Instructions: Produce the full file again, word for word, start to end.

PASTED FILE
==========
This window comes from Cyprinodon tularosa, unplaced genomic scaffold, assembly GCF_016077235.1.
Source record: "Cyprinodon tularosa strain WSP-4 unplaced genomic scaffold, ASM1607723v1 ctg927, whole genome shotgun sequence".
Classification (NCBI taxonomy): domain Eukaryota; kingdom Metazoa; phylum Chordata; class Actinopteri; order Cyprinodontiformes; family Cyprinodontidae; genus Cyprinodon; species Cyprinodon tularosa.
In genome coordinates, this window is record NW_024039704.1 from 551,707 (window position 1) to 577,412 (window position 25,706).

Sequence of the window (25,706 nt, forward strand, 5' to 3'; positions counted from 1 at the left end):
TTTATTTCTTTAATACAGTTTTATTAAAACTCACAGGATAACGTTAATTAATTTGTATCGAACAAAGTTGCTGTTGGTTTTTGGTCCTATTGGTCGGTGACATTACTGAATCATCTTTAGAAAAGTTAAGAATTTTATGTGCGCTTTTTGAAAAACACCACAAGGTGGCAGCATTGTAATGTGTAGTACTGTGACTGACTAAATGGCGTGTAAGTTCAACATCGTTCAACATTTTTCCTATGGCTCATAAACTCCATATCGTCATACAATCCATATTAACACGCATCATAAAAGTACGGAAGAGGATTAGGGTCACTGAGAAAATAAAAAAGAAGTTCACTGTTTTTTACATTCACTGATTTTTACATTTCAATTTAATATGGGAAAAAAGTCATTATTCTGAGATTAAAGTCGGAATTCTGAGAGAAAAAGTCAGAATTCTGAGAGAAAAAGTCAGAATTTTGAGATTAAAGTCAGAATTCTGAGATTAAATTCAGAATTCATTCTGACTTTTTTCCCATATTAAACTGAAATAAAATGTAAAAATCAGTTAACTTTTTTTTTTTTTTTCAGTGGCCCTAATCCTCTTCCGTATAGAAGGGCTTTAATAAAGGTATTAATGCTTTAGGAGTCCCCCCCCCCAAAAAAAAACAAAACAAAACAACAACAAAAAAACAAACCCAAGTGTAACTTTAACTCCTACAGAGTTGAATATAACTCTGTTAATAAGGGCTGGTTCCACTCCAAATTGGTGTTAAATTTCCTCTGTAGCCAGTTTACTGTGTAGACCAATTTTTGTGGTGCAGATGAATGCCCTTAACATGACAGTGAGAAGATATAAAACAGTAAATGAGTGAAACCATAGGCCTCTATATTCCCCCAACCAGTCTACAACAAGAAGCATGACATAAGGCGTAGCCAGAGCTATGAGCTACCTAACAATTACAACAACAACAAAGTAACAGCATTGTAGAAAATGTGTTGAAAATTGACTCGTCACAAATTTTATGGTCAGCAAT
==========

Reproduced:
This window comes from Cyprinodon tularosa, unplaced genomic scaffold, assembly GCF_016077235.1.
Source record: "Cyprinodon tularosa strain WSP-4 unplaced genomic scaffold, ASM1607723v1 ctg927, whole genome shotgun sequence".
Classification (NCBI taxonomy): domain Eukaryota; kingdom Metazoa; phylum Chordata; class Actinopteri; order Cyprinodontiformes; family Cyprinodontidae; genus Cyprinodon; species Cyprinodon tularosa.
In genome coordinates, this window is record NW_024039704.1 from 551,707 (window position 1) to 577,412 (window position 25,706).

Sequence of the window (25,706 nt, forward strand, 5' to 3'; positions counted from 1 at the left end):
TTTATTTCTTTAATACAGTTTTATTAAAACTCACAGGATAACGTTAATTAATTTGTATCGAACAAAGTTGCTGTTGGTTTTTGGTCCTATTGGTCGGTGACATTACTGAATCATCTTTAGAAAAGTTAAGAATTTTATGTGCGCTTTTTGAAAAACACCACAAGGTGGCAGCATTGTAATGTGTAGTACTGTGACTGACTAAATGGCGTGTAAGTTCAACATCGTTCAACATTTTTCCTATGGCTCATAAACTCCATATCGTCATACAATCCATATTAACACGCATCATAAAAGTACGGAAGAGGATTAGGGTCACTGAGAAAATAAAAAAGAAGTTCACTGTTTTTTACATTCACTGATTTTTACATTTCAATTTAATATGGGAAAAAAGTCATTATTCTGAGATTAAAGTCGGAATTCTGAGAGAAAAAGTCAGAATTCTGAGAGAAAAAGTCAGAATTTTGAGATTAAAGTCAGAATTCTGAGATTAAATTCAGAATTCATTCTGACTTTTTTCCCATATTAAACTGAAATAAAATGTAAAAATCAGTTAACTTTTTTTTTTTTTTTCAGTGGCCCTAATCCTCTTCCGTATAGAAGGGCTTTAATAAAGGTATTAATGCTTTAGGAGTCCCCCCCCCCAAAAAAAAACAAAACAAAACAACAACAAAAAAACAAACCCAAGTGTAACTTTAACTCCTACAGAGTTGAATATAACTCTGTTAATAAGGGCTGGTTCCACTCCAAATTGGTGTTAAATTTCCTCTGTAGCCAGTTTACTGTGTAGACCAATTTTTGTGGTGCAGATGAATGCCCTTAACATGACAGTGAGAAGATATAAAACAGTAAATGAGTGAAACCATAGGCCTCTATATTCCCCCAACCAGTCTACAACAAGAAGCATGACATAAGGCGTAGCCAGAGCTATGAGCTACCTAACAATTACAACAACAACAAAGTAACAGCATTGTAGAAAATGTGTTGAAAATTGACTCGTCACAAATTTTATGGTCAGCAAT